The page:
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dc.contributor.advisorBogart, Herbert M., 1931-
dc.contributor.authorDaniels, Carolyn Ruth
dc.date.accessioned2010-06-29T20:41:07Z
dc.date.available2010-06-29T20:41:07Z
dc.date.issued1969
dc.identifier.urihttp://hdl.handle.net/10920/15903
dc.descriptionvi, 80 p.en_US
dc.description.abstractThe Romantic movement was, undoubtedly, one of the most influential and comprehensive movements of all times. Although one doesn't often admit so, there is a little of the romantic in everyone, in some much more than in others. Fortunately, or unfortunately, as it may be, the author of this paper on Hart Crane is one of those individuals in whom more of the romantic was instilled. Since the romantic possesses such a keen sensibility, often his creative endeavors can be best appreciated by another romantic. The author of this paper does not pretend to possess a sensibility and imagination nearly so sharp as his subject, Hart Crane. Crane was, indeed, one of the most sensitive individuals of his time and ours; his poetic sensibility can rarely be equaled. Nevertheless, the author hopes to do Crane justice by presenting a thorough discussion of his poetry, relating imagery, meter and structure to the underlying theme of "tragic redemption". In order to best accomplish this, two of the most controversial poems of Crane have been selected and employed as the basis for the author's discussion. Hopefully, this presentation will prove author's discussion. Hopefully, this presentation will prove of some enlightenment to the reader.en_US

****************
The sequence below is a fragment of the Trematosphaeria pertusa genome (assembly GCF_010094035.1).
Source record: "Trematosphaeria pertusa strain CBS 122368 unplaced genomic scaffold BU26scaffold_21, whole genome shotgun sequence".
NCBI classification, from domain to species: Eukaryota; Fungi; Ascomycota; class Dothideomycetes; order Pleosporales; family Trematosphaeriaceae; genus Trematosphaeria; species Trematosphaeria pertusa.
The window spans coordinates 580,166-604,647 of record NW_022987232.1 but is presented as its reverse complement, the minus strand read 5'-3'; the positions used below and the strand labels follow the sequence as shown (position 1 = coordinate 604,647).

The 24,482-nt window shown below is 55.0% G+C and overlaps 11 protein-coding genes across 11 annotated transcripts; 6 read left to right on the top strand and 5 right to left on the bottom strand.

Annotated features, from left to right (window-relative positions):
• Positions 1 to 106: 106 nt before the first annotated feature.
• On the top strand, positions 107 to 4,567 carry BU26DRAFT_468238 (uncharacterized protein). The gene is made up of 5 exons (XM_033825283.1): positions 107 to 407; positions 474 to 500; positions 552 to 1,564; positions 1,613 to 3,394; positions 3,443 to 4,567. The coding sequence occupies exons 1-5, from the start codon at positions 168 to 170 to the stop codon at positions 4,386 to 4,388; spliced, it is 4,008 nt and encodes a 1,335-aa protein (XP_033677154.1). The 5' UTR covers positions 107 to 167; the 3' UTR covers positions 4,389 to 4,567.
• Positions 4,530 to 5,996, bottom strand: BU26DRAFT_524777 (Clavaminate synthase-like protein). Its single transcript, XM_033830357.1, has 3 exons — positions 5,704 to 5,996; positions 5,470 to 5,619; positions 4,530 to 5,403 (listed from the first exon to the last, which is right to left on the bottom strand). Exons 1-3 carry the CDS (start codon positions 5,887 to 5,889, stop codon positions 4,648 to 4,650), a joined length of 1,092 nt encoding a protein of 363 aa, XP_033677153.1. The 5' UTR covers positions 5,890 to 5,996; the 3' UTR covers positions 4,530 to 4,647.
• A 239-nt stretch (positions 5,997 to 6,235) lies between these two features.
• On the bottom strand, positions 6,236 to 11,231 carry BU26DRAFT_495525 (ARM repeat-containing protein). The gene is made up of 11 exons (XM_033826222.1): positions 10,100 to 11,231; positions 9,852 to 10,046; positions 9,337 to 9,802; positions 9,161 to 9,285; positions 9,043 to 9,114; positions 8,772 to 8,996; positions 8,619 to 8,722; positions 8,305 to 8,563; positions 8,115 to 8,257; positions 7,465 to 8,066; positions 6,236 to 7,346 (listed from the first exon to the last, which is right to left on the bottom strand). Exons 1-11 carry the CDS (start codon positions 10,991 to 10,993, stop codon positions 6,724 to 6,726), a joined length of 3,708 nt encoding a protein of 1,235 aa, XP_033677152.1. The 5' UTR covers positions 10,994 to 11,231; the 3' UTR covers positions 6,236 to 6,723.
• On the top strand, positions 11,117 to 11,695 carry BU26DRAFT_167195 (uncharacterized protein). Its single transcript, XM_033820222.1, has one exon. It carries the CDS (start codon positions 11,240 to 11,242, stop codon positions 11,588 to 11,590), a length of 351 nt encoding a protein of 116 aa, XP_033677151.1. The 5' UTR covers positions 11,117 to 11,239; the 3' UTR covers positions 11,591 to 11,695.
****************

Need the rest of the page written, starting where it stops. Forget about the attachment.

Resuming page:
dc.format.mimetypeapplication/pdf
dc.language.isoen_USen_US
dc.relation.ispartofKalamazoo College English Senior Individualized Projects Collection
dc.rightsU.S. copyright laws protect this material. Commercial use or distribution of this material is not permitted without prior written permission of the copyright holder.
dc.titleHart Crane: Prophet of Tragic Redemptionen_US
dc.typeThesisen_US


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    This collection includes Senior Integrated Projects (SIP's) completed in the English Department. Abstracts are generally available to the public, but PDF files are available only to current Kalamazoo College students, faculty, and staff.

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